wherein the location of the gas leak is further determined based on an averaging of the triangulation based on the first distance, the second distance, the third distance and a second triangulation based on the fourth distance and two of first distance, the second distance, the third distance.
  9. 9. A method, comprising:
    detecting a first concentration of a predetermined gas, determining a first rate of change in the first concentration over a time interval, and determining a first distance from a first gas sensor having a first predetermined location and a gas leak based on the first rate of change;
    detecting a second concentration of the predetermined gas, determining a second rate of change in the second concentration over the time interval, and determining a second distance from a second gas sensor having a second predetermined location and the gas leak based on the second rate of change;
    detecting a third concentration of the predetermined gas, determining a third rate of change in the third concentration over the time interval, and determining a third distance from at least a third gas sensor having a third predetermined location and the gas leak based on the third rate of change; and
    calculating a location of the gas leak based on a triangulation of the first distance, the second distance, and the third distance.
  10. 10. The method of claim 9, further comprising wirelessly communicating at least one of the first distance, the second distance, and the third distance.
  11. 11. The method of claim 9, further comprising transmitting the location of the gas leak to a server.
  12. 12. The method of claim 9, further comprising generating an alarm indication in response to any of the first rate of change, the second rate of change, and the third rate of change exceeding a predetermined threshold level.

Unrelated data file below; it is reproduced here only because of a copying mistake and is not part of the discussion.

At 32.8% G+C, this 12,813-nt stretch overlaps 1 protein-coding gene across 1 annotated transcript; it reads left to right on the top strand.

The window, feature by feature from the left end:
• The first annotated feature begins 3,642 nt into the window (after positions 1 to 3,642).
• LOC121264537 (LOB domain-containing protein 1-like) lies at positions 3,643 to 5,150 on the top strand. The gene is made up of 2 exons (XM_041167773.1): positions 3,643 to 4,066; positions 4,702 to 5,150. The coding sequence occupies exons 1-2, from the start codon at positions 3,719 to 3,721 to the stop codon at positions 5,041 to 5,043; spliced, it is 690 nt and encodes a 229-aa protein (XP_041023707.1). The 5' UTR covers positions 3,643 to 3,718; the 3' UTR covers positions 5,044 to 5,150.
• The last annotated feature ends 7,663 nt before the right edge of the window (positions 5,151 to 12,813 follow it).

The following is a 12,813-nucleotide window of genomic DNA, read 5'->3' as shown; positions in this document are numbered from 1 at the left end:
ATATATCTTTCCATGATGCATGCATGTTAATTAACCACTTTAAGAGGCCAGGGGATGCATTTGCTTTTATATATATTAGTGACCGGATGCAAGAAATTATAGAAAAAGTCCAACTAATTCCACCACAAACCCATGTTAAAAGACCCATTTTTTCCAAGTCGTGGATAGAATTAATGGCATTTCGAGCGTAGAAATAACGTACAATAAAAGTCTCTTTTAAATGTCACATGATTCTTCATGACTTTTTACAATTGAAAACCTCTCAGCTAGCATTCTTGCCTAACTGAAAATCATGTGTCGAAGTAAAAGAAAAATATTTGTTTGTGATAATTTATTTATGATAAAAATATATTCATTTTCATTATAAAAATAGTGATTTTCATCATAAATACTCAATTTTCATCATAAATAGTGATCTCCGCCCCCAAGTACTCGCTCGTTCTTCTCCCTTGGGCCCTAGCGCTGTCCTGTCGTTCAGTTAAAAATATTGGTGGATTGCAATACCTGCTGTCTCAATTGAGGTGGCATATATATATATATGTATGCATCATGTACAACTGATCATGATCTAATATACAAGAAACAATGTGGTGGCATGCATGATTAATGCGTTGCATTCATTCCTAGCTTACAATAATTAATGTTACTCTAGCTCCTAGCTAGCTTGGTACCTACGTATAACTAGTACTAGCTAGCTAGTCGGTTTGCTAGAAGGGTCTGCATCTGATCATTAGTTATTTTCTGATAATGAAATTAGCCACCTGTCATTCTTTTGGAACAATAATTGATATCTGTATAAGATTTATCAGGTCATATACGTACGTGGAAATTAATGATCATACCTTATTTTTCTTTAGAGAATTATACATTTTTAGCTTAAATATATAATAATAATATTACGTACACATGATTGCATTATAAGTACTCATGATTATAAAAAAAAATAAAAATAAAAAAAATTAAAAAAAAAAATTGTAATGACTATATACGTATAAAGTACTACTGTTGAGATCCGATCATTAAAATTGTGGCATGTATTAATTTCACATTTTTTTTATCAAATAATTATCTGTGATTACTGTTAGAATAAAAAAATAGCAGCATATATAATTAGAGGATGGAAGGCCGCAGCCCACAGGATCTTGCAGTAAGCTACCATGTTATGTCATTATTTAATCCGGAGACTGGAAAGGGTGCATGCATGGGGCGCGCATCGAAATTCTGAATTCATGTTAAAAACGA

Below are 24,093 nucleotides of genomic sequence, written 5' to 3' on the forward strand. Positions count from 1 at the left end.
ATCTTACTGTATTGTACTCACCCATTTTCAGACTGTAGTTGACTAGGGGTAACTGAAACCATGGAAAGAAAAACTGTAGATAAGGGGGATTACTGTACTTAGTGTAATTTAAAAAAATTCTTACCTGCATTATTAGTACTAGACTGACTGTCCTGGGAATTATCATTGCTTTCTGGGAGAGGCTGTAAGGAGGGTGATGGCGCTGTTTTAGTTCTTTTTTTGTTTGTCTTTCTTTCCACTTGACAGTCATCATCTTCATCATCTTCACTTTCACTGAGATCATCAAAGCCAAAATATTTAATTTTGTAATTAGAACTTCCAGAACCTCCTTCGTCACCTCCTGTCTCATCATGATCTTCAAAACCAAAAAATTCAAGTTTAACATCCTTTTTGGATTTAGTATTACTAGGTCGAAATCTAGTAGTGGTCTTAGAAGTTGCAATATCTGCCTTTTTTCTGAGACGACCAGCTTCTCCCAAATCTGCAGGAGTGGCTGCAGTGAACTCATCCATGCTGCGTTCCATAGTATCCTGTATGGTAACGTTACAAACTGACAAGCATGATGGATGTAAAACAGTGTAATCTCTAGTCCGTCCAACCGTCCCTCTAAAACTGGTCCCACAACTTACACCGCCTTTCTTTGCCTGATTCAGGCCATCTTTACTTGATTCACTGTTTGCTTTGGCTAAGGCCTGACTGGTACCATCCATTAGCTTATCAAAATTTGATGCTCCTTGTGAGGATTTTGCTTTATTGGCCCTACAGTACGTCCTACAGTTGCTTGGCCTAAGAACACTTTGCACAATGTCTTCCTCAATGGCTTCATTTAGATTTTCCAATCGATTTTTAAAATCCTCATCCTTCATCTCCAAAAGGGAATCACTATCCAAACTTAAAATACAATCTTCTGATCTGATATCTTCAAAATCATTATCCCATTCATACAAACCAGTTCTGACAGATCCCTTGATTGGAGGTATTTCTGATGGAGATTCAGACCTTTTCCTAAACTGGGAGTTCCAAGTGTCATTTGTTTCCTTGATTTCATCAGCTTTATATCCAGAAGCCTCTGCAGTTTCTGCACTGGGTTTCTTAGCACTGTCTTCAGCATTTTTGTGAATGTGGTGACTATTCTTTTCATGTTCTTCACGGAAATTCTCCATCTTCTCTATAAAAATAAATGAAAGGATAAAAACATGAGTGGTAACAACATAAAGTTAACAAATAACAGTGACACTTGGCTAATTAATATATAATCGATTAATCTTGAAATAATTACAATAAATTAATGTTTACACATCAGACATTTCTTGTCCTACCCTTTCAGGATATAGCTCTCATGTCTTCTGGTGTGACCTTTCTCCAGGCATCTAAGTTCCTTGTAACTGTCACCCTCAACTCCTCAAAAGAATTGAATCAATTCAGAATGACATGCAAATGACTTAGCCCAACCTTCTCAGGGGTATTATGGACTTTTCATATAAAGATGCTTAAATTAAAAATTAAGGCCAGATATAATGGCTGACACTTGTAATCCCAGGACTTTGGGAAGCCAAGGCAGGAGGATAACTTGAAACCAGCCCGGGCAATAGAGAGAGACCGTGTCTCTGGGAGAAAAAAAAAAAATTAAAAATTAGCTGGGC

13. 13. The method of claim 9, further comprising referring to lookup table in a memory to determine the first distance corresponding to the first rate of change stored in the lookup table, the second distance corresponding to the second rate of change stored in the lookup table, and the third distance corresponding to the third rate of change stored in the lookup table.
  14. 14. The method of claim 9, further comprising detecting a fourth concentration of the predetermined gas, determining a fourth rate of change in the fourth concentration over the time interval, and determining a fourth distance from at least the fourth gas sensor having a fourth predetermined location and the gas leak based on the fourth rate of change.
  15. 15. The method of claim 14, wherein the calculating further comprises averaging the triangulation based on the first distance, the second distance, the third distance and a second triangulation based on the fourth distance and two of first distance, the second distance, the third distance to further determine the location.
  16. 16. The method of claim 9, further comprising predicting a future gas concentration based on a least one of the determined a first rate of change in the first concentration, the second rate of change in the second concentration, and the third rate of change in the third concentration over the time interval
  17. 17. A gas sensor, comprising:
    a gas detector to detect a concentration of at least one predetermined gas;
    a processor to determine
    a rate of change of the concentration over a time interval; and
    a distance between the gas detector having a known location and a gas leak based on the rate of change; and
    a communication device to communicate at least the distance to at least one of a second gas sensor and a server.
  18. 18. The gas sensor of claim 17, wherein the communication device is adapted to communicate at least one of wirelessly and via a wired connection.
  19. 19. The gas sensor of claim 17, further comprising a memory to store a lookup table, wherein the processor utilizes the lookup table to determine the distance from the gas sensor to the gas leak based on the rate of change.
  20. 20. The gas sensor of claim 17 wherein the processor is adapted to utilize a gas diffusion equation to determine the distance from the gas sensor to the gas leak based on the rate of change in response to a detected air movement near the gas sensor being below a predetermined threshold amount.